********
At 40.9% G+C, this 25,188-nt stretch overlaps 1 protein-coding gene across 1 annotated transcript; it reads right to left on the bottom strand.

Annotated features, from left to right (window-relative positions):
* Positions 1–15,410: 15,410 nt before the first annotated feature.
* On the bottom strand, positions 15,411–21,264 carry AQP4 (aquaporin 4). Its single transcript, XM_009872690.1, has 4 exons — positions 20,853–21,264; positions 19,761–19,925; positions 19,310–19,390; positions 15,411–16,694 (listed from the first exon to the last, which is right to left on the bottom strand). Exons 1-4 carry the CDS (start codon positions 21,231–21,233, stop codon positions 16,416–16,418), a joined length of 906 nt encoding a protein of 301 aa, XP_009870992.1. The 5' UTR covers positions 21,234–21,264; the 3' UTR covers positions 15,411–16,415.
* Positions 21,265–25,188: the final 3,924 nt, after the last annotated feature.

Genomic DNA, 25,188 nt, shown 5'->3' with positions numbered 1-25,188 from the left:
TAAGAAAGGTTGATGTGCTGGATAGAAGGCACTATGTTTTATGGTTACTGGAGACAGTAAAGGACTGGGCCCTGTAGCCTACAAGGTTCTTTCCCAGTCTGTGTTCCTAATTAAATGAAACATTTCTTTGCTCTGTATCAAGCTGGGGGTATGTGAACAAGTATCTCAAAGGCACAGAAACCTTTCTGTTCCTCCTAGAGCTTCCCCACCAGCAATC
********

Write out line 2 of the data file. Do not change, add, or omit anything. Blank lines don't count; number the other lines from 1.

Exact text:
Annotated features, from left to right (window-relative positions):